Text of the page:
There are a lot of games out there that aren’t quite as good as they’re made out to be. This isn’t to say that these games are bad by any means, but rather that stellar review scores and impressive sales numbers don’t always equate to a perfect game.

Stepping back from the hazy afterglow of the gaming’s most popular titles and taking a second glance at some of them proves that sometimes, even the games we consider the best can be sort of overrated.

Let’s take a look at some of the most popular games that get a little bit more praise than they are due.

Life is Strange is an episodic video game developed by Dontnod Entertainment about a young photographer who learns that she has the ability to rewind the past. It deserves praise for tackling subjects and characters that most blockbuster games avoid. Its developers are striving for something more interesting.

But Life is Strange is also a game plagued by a script that reads like a rejected draft of Juno, written by adults who must have skipped their formative teenage years entirely. Words like “hella” and “amazeballs” punctuate conversations. Throw in stilted animations, a meandering plot, and a high school so cartoonish that it makes Bully seem realistic, and Life is Strange has a long way to go before proving itself deserving of critical praise.

Last year’s near-unanimous Game of the Year recipient, Dragon Age: Inquisition, has been heralded as BioWare’s magnum opus. Much like every other open-world role-playing game, Inquisition offers players countless diversions, interesting locations to explore and the illusion of powerful choices.

The problem with Dragon Age: Inquisition is that once you get past the shimmering beauty of the Hinterlands and start to get a sense of the game as a whole, it becomes clear that it doesn’t do any of the above that well. Inquisition cobbles together the core elements of what makes a good RPG, adds in an arbitrary spice of shallowly crafted characters designed to only seem unique, and wraps it all together with a mediocre mix of sloppy combat and crafting.

The end result is something that does a lot right, but can also feel like a never-ending chore of uninspired fetch quests.

Set to be one of the games that showed off the PlayStation 4’s power early in the console’s life, Infamous: Second Son invited gamers to a beautifully recreated version of Seattle. Featuring a Native American rebel named Delsin Rowe, Second Son could have been a superhero epic that not only served as a console-justifying title, but also an instantly memorable action game.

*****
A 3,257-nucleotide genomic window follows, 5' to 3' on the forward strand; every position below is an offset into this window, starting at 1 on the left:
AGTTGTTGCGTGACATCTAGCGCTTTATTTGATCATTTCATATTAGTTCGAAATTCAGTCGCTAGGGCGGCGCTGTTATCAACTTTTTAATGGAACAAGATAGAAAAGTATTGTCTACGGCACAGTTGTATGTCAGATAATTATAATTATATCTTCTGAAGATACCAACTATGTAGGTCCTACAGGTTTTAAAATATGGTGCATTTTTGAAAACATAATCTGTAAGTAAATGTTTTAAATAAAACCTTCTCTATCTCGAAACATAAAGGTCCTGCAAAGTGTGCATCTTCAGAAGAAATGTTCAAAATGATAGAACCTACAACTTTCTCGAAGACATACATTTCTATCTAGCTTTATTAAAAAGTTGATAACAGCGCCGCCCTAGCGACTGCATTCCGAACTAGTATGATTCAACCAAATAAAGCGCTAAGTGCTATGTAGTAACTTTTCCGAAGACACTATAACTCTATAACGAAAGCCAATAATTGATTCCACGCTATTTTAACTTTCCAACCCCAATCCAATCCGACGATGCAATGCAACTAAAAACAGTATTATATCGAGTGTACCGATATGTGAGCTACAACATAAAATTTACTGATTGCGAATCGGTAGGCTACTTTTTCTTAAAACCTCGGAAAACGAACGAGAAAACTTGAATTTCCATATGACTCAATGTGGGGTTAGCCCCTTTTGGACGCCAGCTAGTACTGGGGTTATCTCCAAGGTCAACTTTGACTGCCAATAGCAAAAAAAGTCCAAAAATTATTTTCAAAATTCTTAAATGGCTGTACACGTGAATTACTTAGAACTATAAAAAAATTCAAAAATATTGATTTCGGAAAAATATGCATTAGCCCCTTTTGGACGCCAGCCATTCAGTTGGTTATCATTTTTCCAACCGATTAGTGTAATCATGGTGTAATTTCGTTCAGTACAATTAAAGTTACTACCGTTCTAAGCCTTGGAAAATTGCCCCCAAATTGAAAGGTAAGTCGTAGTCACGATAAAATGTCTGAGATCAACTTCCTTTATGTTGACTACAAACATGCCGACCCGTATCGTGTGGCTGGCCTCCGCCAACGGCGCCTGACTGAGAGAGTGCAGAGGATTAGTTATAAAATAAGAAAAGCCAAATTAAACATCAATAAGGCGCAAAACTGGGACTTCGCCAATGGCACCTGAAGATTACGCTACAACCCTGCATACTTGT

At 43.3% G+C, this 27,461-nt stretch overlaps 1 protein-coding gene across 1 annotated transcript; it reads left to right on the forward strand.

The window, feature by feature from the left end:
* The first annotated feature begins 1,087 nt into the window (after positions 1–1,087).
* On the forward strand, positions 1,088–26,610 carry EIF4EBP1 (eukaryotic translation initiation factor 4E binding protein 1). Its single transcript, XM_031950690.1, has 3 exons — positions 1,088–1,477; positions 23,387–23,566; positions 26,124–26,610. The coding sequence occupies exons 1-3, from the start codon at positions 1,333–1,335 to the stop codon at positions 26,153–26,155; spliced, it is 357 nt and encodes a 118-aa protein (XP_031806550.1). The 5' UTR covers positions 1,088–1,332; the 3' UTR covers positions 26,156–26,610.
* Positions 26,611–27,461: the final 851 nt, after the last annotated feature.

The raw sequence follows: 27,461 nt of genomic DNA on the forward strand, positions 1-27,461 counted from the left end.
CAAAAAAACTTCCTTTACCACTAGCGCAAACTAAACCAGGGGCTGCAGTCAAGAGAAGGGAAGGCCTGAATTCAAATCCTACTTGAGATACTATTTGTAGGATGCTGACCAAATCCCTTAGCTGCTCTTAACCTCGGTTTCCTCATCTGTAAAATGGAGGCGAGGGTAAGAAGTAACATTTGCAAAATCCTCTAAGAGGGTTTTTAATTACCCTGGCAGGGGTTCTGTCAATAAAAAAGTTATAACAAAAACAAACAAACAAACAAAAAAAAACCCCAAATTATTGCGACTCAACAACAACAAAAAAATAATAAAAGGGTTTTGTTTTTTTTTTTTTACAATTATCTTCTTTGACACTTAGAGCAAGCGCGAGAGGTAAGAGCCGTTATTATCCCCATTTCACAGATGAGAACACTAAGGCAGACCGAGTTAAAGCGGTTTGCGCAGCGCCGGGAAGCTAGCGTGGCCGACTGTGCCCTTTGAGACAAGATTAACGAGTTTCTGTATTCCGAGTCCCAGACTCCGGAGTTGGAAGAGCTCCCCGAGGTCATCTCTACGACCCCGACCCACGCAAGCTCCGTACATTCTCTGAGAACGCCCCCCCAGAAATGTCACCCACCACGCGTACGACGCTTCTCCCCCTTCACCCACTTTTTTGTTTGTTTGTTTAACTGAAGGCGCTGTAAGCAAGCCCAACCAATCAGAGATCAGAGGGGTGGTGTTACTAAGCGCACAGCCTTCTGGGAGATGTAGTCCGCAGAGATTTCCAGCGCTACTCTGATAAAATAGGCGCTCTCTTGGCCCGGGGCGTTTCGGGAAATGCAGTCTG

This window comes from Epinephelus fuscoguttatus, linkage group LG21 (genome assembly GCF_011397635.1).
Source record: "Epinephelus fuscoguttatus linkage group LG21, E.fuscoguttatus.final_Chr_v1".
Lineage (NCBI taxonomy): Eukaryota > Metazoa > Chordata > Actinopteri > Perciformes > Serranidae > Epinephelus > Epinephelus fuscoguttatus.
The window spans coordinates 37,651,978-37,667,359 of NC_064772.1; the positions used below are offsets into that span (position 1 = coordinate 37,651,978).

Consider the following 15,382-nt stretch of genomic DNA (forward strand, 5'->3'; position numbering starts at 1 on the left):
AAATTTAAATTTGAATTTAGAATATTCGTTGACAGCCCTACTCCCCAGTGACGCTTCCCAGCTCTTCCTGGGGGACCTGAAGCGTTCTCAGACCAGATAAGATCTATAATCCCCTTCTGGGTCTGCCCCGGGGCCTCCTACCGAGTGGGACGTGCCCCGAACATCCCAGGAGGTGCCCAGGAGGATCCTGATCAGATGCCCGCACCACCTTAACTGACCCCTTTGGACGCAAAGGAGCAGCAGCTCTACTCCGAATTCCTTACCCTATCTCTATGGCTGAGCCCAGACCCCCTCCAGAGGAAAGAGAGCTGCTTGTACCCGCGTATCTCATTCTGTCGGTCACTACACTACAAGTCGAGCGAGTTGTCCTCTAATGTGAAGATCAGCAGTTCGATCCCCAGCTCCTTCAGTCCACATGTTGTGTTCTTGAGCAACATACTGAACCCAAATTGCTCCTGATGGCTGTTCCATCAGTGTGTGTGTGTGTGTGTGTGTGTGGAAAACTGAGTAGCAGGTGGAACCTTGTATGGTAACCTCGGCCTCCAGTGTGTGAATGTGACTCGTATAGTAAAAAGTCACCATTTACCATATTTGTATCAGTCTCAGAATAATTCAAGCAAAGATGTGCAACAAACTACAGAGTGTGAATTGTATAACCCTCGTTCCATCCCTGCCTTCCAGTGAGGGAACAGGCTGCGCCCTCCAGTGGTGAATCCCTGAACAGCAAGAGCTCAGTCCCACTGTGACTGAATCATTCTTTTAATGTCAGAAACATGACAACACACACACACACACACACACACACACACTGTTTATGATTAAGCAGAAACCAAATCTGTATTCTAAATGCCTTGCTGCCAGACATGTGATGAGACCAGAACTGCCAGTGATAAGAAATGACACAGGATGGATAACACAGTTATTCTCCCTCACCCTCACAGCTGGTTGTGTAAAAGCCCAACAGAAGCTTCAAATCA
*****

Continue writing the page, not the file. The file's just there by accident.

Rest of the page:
But instead it felt like a paint-by-numbers video game experience. The Seattle of Second Son is impressive, but devoid of any meaningful interactions, quickly making players feel like the most powerful man in a metropolis of cardboard characters. To make matters worse, Delsin is about as standard as a “bad boy” character can be without any redeeming qualities. All of that might have been forgivable—because you have super powers to play with, after all—if Second Son hadn’t been just plain boring to begin with. Its mission structure requires players to build up either good or bad karma in order to progress the main story arc, which feels like the video game equivalent of teachers assigning hours of busy work while they get an afternoon of online shopping out of the way.

Bethesda’s Fallout 3 wowed the entire gaming world. By resurrecting the classic Fallout franchise and effectively modernizing it, Fallout 3 become an overnight success. But for as fun as Fallout 3 made exploring the post-apocalyptic landscape of Washington D.C., it also did everything in its power to test the player’s patience.

It was buggy to the point of frustration and lackluster in the actual gameplay department, the whole freeze-time combat system seemingly designed mainly to draw attention away from the game’s astoundingly poor gunplay. And its world was little more than a drab expanse of gray buildings and ugly rock textures.

Granted, there are few things better than lining up a shot at Super Mutant’s head, firing, and seeing it explode in a maelstrom of giblets. Headshots will always be amazing.

BioShock Infinite is perhaps the most overrated video game of all time, and for good reason too. At first glance, it’s an action-filled journey through the awe-inspiring floating city of Columbia, built on the BioShock pedigree and with the guise of a mind-bending story, clearly one of the best games ever. Except that it isn’t.

Infinite is bogged down by one of the worst—and most repetitive—gameplay systems in recent memory. The game’s linear structure boils down to moving from point A to point B, with intermittent shootouts that are more dull than protagonist Booker’s personality. Compound Infinite’s gameplay flaws with Booker’s sidekick, Elizabeth, essentially only serving as an invulnerable, walking metal detector to find you spare change, and you’re left with something that can easily trick gamers into thinking that it’s more original than it really is.

The shame of the matter is that Infinite’s desperate attempts to be a medium-defining video game ultimately transformed it into a monotonous shooter that offers more fluff than substance. BioShock Infinite thinks it is smarter than you, dangling a gaudy world and a quickly unravelling story at players, just so long as you don’t stop and look too closely.

And what good is a video game if you can’t look at it closely?

Raymond Porreca is a freelance writer from Philadelphia, PA. Follow @rayporreca on Twitter for more video game-related ramblings.

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